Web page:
Monographs Details: Anacardium corymbosum Barb.Rodr.
Description:Species Description - Subshrub, 50 to 150 cm tall, with large underground trunk and rigidly ascending branches. Leaf blades oblanceolate to broadly obovate or elliptic, 4.5-20.3 x 2.2-10 cm, coriaceous, villous abaxially, glabrous to puberulous adaxially, with 8-17 pairs of lateral veins, prominent abaxially, prominulous to prominent adaxially, the midrib very prominent abaxially, impressed to prominulous adaxially; base usually auriculate, occasionally attenuate or obtuse, frequently asymmetrical; apex rounded or obtuse, occasionally retuse, emarginate, or truncate; petiole lacking. Inflorescences densely congested, 16-22 x 6-15 cm, villous, the peduncle 1-4 cm long, the upper bracts lanceolate to narrowly ovate, sepal-like, the lower bracts obovate or elliptic, leaf-like, villous abaxially, often cream or light green adaxially, the bracts subtending cymes spathulate, the pedicels 2-3 mm long, densely pubescent to villous. Bisexual flowers: corolla cylindric, 2-3 mm diam.; sepals lanceolate, (2.5-)3-4.5 x 0.8-1.3 mm, densely pubescent to villous abaxially, puberulous adaxially; petals reflexed, linear to lorate, 6-7.2 x 0.9-1.5 mm, densely pubescent abaxially, puberulous adaxially, white or light yellow, occasionally pale green, often with pink or red lines at anthesis, turning dark red after fertilization; stamens 4-6, with one stamen much larger, the largest filament 4.5-5.5 mm long, the remaining filaments shorter, 1-2 mm long, with no apparent thecae, their apices globose; staminal tube 0.2-0.3 mm long; ovary 1.3 x 1.2 mm, the apex sparsely puberulous, the style central, awl-shaped, 5.5 mm long, the stigma punctiform. Staminate flowers with pistillode 0.2-1 mm long. Hypocarp obconical to pyriform, 2.5 x 2 cm, red. Drupe subreniform, 1.5-2 x 1-1.7 cm, dark brown at maturity.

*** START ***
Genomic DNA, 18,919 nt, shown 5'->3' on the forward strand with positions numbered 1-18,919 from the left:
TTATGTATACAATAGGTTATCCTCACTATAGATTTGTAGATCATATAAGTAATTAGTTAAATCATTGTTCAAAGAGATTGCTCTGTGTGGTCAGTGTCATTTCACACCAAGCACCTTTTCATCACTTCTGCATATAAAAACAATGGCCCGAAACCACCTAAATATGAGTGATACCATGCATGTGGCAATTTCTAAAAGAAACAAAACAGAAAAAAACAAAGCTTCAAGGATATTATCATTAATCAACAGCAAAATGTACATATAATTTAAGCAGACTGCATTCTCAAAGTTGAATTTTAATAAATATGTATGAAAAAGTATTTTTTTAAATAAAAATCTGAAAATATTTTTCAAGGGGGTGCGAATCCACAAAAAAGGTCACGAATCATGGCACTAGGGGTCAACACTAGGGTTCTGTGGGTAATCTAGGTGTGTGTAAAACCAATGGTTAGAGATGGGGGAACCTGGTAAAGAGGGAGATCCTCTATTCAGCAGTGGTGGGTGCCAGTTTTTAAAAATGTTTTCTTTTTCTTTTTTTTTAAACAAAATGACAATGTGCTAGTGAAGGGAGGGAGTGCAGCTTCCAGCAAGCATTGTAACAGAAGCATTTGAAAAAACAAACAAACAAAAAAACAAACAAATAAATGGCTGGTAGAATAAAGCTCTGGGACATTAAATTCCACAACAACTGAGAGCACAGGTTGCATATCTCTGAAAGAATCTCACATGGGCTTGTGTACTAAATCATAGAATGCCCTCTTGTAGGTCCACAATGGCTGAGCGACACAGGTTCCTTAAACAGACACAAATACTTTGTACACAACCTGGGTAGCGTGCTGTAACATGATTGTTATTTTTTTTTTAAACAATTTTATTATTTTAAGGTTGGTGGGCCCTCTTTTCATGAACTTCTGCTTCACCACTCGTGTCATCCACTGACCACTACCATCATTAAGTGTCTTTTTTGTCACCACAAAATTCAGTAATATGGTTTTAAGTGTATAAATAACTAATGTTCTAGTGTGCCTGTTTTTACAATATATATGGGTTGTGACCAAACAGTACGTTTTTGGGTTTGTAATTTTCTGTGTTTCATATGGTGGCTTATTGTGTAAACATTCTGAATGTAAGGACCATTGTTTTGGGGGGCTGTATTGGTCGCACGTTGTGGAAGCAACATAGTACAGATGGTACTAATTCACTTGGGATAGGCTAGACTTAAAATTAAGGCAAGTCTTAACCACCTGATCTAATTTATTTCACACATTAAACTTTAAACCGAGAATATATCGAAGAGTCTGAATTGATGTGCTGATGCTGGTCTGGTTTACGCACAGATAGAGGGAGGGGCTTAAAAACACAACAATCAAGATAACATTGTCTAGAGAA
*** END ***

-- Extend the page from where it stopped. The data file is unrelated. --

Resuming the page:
Discussion:Type. Brazil. Mato Grosso: Rio da Casca, Serra da Chapada, cited in Barbosa Rodrigues, no extant collection (Lectotype, Tabula 5 in Barbosa Rodrigues, here designated).
Local names and uses. Brazil: Cajú rasteiro, cajuzinho. The hypocarp is eaten raw by local people.